Hermes' lack of words
Manon de Boer
26 July - 31 August, 2013
Curated by Alex Davidson
Can we ever be present in the past? Perhaps in moments: a scene glimpsed, a sound heard, a history felt, a story grasped. Yet we are always, invariably, brought back to the present, like an incessant nag at our shirt. The title of this exhibition imagines a short diversion from a story. Hermes, the figure who carried messages and stories between the world of the gods and the world of the mortals, and was protector of thieves, travelers, herdsmen, orators, wit, literature and poets, traveled the border between material and imagination. But in the diversion Hermes is, for once, tongue-tied. Unable to describe something of the world from which he had come, his role is momentarily suspended. Within this diversion, the works of this exhibition form a study of memory’s inscription into matter, and of matter’s command over memory. Together they provide an exploration of diversions from the main picture, and of the ways in which the ‘stuff’ of material intervenes in memory and imagination at the same time as it binds them together.
Combining a scrutiny of places and activities that unfold naturally in front of her with other, constructed scenes, Rosalind Nashashibi’s films focus on the moments at which mythical and imaginary possibilities filter through into the everyday reality that we are so used to inhabiting. Shot at a gay cruising spot in London’s Hampstead Heath, Jack Straw’s Castle chronicles the shift from day to night with a meandering but probing eye. Summoning impressions and imagery from a lush thicket of erotic sylvan stories – from Greek myths to A Midsummer Night’s Dream – Jack Straw’s Castle follows an unexpected road through a forest of perceptions, turning in finally, upon itself, to reveal the film’s own construction.
Set against a chapter of coerced forgetting, William Hsu’s newly commissioned work attempts to forge a memory of what he did not know. Between the years of 1949 and 1987, Taiwan – Hsu’s country of birth – endured the second longest period of martial law in history, an era known as the 'White Terror'. Registering the impossibility of sharing the kinds of experiences that pervade the subject of study, Hsu’s work draws a partial contour of the nation’s past through one of its exiled subjects. Certain objects are foregrounded: a hand, a book, a disguise. Perhaps like clues, each one divulges an impression, a detail, an absence of the greater story they have come from. Together these provide a prismatic lens which enables the sensing of a history that cannot be recounted directly.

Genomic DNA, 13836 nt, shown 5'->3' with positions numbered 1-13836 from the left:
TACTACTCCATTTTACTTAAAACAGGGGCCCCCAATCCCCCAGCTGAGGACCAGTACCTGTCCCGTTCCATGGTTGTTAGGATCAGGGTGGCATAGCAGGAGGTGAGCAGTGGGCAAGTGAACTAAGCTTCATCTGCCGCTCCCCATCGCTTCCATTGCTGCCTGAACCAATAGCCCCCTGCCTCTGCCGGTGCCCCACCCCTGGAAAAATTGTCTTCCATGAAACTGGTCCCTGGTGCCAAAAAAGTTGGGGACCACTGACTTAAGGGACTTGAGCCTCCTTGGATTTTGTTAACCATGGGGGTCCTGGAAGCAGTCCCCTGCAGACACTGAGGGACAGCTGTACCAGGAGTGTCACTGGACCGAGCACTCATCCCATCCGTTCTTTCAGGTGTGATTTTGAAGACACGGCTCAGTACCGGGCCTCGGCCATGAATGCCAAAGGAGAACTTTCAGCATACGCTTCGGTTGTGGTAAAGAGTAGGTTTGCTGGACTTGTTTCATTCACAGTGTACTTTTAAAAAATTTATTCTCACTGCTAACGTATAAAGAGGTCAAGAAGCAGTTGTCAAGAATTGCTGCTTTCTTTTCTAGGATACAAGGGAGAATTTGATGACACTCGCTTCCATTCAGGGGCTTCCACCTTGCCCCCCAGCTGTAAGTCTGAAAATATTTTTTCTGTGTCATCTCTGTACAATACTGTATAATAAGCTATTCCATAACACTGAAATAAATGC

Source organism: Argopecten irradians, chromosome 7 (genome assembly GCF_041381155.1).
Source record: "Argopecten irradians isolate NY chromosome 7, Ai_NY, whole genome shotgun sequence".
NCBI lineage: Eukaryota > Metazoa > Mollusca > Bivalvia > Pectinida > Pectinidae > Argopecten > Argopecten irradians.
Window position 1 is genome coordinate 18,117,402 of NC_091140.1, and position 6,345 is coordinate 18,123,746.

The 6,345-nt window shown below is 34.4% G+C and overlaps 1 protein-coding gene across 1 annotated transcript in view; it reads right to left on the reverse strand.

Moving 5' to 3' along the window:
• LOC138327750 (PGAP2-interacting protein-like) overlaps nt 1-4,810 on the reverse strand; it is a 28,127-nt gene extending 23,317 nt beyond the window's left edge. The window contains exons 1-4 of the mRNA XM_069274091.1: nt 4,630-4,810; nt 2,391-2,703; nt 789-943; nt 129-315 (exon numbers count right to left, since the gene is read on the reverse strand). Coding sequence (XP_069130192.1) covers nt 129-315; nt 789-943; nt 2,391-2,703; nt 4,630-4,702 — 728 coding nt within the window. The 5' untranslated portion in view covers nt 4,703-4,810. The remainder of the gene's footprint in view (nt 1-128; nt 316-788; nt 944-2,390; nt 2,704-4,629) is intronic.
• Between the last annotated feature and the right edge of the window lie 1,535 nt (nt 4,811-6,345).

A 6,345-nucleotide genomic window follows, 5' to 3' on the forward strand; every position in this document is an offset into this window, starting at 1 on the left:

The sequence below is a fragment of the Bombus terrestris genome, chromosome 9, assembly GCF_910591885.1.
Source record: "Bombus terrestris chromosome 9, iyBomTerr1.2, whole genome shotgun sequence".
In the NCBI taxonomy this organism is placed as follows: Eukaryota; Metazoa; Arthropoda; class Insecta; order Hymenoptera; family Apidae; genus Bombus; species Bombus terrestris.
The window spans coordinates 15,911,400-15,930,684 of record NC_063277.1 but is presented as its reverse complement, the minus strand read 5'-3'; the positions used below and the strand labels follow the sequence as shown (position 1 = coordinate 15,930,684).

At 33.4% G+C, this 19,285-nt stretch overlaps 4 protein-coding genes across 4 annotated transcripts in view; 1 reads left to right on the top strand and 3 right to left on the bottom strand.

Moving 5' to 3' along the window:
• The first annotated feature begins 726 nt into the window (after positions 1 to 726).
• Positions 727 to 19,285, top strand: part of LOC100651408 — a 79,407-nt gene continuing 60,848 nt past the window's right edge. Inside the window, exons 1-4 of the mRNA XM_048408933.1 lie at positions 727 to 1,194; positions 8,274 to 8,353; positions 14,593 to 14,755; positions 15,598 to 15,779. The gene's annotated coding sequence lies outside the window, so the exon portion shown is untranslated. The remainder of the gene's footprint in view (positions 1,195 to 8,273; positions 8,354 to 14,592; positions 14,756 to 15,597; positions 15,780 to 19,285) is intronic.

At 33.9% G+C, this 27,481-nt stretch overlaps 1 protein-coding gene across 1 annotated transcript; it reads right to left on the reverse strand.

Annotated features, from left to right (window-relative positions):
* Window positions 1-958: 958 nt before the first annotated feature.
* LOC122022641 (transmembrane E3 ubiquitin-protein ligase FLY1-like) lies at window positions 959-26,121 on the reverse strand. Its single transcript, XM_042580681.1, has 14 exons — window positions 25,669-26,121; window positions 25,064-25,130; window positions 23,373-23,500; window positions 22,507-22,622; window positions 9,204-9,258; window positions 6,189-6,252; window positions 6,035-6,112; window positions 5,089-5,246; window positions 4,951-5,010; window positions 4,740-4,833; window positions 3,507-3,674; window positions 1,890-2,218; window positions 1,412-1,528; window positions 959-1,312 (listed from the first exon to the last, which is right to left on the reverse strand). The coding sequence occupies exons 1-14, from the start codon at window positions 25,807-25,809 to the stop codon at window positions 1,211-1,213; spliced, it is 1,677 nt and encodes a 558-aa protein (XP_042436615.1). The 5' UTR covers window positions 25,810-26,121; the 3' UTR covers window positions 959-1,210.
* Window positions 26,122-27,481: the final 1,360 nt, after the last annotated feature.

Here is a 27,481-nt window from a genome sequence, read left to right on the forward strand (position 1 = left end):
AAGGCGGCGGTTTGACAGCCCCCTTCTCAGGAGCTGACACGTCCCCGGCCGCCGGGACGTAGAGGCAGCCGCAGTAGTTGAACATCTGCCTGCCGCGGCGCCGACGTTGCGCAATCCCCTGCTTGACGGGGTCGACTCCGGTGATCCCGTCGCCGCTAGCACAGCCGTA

In Milli Jannides’ paintings, vision and memory are knotted together. Each work begins with a quote or a passage lifted from literature, often aligning a relationship between the physical landscape of a scene with the emotional landscape of a character. These narrative suggestions are at once revealed and concealed by her material sensibility. A tree, chains, an hourglass and steps: these archetypal images both magnify our attention and work as decoys, the real picture disclosing itself slowly - sometimes only afterwards. The final paintings, having journeyed away from the original quotation, invite, confound and elude viewers looking for an explanation.
In its tightly controlled passage through the throat and mouth, human breath is shaped, patterned and steered to materialise meaning in the form of sound and voice. Guttural slurps, chesty reverbs, and the spectrum of visceral details contained within the timbre of a voice are always there before or in the words they are forming. Manon de Boer’s most recent film, one, two, many grasps at these ineffable moments that escape our linguistic processes of recall, translation and description. Split into three parts, the film records the tense, bodily deftness of a flautist; a spoken description of the sound of Roland Barthes’ voice as he presents a lecture, and a group of people walking around a train station, listening to four people perform Tre canti popolari by Giacinto Scelsi, a musical work known for its invented pronunciation and syllabication.
Eleanor Cooper's work evolves from a search for diamond shaped rocks near her home in Auckland's Maungawhau, Mount Eden. A hand-crafted wooden box with a pinhole is used to record an image on light sensitive paper. A delicate process - only fractions of millimetres separate a hole that is too large from one too small. What occurs is a circumscribed and partial recording; a sleight of hand which assembles - like human memory - a fragmentary, incomplete picture and a distorted reflection of reality.
Download text by Alex Davidson ►